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36 A Conservative Insurgency
37 Triumph And Tragedy: America At The Turn Of The Century

Representative Abraham Lincoln Disagrees with President Polk (1846)

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Polk's statement on the start of the war continued to be a matter of dispute between defenders of the war and its opponents. A young congressional representative from Illinois who opposed the war challenged the president's version of events. Excerpted below are passages from a speech by Abraham Lincoln on January 12, 1848. Note that this material comes from the Congressional Globe, which paraphrased the statements of members of congress instead of directly quoting them. Thus the frequent use of "he" in the passage refers to Lincoln. Read Lincoln's remarks carefully and compare them with Polk's comments.

First, as to the declaration that the Rio Grande was the western boundary of Louisiana, as purchased by France. All knew that purchase was in 1803; and the President himself told us that by the treaty of 1819 we sold the land east of the Rio Grande — to the Sabine, he believed — to Spain. He wanted to make but a single remark upon this point. How the line that divided your land and mine still remains the dividing line after I have sold my land to you, was to him past all comprehension. And how a man, with the honest purpose of telling "the truth, and nothing but the truth," could have ever thought of introducing such a piece of "proof" was equally incomprehensible.

The next point was, the declaration that the Republic of Texas always claimed the Rio Grande as her western boundary. That was not true in point of fact. She did not "always" claim it. she did claim it, but not always. The constitution by which she was admitted into the Union — which, being her last act as a Republic, might be said to be her "last will and testament," "revoking all others" — made no such claim. But suppose it were true that she had always claimed it, had not Mexico always claimed that it was not so? If Texas had always claimed that the Rio Grande was her western boundary, had not Mexico always claimed directly the reverse? So that it was nothing but claim against claim, and there was nothing proved until you got behind the claims, and saw which stood upon the best foundation. And what he here said in reference to these claims of his was equally applicable to all the President said about Texas, under her republican constitution, having always claimed to the Rio Grande; and her laying out her congressional districts, towns, counties, &c., all stood on the same ground. You might just as well say I could get a valid title to your land by writing a deed and signing it as to say that Texas could get the land of another by, at home, including within her boundary, upon paper, a certain piece of territory, when it was itself where she dare not go. The thing was preposterous!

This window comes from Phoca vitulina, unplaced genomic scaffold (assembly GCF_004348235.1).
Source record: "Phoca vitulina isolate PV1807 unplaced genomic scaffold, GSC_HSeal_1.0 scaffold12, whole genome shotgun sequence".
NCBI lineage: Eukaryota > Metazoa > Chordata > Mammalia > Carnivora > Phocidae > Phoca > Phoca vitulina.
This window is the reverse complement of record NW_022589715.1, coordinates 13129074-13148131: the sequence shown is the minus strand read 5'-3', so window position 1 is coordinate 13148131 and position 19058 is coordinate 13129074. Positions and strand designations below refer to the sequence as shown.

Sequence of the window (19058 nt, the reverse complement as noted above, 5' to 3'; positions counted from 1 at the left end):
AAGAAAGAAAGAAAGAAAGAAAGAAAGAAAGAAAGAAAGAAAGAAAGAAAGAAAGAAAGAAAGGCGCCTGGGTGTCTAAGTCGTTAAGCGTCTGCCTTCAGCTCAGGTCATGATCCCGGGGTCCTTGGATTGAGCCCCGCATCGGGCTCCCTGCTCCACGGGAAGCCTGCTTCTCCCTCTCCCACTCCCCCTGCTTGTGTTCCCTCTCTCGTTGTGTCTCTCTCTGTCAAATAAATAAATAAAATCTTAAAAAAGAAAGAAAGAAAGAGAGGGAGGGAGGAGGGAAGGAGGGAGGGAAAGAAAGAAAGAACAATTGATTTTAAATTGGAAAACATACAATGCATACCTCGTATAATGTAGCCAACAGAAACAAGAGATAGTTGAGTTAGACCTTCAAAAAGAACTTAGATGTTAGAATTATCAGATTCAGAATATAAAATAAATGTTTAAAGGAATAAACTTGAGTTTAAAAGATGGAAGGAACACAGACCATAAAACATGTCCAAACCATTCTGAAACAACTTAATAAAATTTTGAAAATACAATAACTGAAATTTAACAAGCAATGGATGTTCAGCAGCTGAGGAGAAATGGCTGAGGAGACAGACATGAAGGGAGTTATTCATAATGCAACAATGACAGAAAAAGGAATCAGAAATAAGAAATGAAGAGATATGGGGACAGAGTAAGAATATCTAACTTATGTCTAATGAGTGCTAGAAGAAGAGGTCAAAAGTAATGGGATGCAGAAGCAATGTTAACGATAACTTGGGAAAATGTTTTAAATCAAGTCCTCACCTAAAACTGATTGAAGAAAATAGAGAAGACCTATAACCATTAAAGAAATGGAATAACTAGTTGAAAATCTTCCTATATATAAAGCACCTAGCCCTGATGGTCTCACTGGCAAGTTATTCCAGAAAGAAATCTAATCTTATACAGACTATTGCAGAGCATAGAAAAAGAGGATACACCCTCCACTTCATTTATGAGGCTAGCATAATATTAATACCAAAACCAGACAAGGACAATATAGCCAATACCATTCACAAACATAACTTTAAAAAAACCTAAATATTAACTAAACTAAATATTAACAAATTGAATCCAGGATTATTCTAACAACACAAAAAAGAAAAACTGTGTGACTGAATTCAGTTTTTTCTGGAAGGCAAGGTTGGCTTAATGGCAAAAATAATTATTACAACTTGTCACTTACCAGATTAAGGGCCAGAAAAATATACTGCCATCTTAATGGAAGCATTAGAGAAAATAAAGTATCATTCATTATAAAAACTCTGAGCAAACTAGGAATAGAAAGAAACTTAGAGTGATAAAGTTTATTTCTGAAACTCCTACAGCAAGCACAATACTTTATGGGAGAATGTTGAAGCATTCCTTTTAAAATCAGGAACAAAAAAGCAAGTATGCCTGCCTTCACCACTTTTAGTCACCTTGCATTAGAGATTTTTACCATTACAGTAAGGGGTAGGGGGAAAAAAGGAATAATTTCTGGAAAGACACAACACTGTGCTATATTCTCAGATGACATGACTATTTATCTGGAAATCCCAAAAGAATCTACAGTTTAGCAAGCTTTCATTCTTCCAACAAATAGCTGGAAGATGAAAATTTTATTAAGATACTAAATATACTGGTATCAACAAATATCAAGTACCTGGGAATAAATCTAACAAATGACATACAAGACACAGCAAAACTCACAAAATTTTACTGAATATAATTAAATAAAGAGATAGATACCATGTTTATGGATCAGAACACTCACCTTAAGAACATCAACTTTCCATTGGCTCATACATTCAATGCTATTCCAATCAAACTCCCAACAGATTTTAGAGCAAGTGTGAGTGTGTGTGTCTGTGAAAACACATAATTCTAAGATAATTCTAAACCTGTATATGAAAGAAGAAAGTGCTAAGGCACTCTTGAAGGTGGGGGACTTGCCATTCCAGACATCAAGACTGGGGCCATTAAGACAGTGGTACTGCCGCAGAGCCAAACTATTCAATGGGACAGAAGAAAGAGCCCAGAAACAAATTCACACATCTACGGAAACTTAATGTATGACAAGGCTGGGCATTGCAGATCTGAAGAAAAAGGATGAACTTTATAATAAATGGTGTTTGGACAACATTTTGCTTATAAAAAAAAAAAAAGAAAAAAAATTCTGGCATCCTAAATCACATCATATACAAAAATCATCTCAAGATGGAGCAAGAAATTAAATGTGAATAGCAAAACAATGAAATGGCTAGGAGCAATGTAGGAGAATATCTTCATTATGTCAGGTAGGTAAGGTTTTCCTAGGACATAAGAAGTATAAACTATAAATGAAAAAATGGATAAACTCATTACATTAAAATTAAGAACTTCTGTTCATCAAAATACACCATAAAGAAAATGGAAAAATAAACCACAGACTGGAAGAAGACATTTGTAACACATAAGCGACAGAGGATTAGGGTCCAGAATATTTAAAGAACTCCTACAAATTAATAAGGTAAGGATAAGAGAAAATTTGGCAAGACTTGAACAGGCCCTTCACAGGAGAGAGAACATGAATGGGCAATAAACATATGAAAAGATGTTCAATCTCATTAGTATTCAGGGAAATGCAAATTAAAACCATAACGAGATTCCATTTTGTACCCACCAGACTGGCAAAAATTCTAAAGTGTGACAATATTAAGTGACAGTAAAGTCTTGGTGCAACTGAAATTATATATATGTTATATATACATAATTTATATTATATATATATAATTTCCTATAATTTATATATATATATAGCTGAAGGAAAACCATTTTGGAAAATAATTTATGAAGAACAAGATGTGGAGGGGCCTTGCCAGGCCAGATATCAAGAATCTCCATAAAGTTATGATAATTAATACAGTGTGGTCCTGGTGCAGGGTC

Next came the declaration that Santa Anna, by his treaty with the Republic of Texas, recognized the Rio Grande as the western boundary of Texas. . . . The fact was, it was nothing more or less than an article of agreement, and it was so called on its own face, entered into by Santa Anna, by which to get his liberty. He stipulated he would not himself take up arms, nor encourage the Mexican people to do so, during the existing war, leaving it expressly understood that there was no termination of the war. Nobody supposed it was a treaty, because it was well known, as it has many times been stated, that Santa Anna, being a prisoner of war at the time, could not have made a treaty, if he had tried to do so. but he never intended to make — he never made — any such thing. There was no mark, no characteristic about it of a treaty at all.

He next came to notice the declaration of the President, that Texas before annexation, and the United States since annexation, had exercised jurisdiction over the country between the two rivers — the Nueces and the Rio Grande. . . . He did not understand that exercising jurisdiction over territory between two rivers necessarily implied the exercise of jurisdiction over the whole territory between them . . . . He knew, then, from actual experience, that it was possible [a laugh] to exercise jurisdiction over a piece of land between two rivers without owning the whole country between then. And when you come to examine this declaration, this was just the amount of it.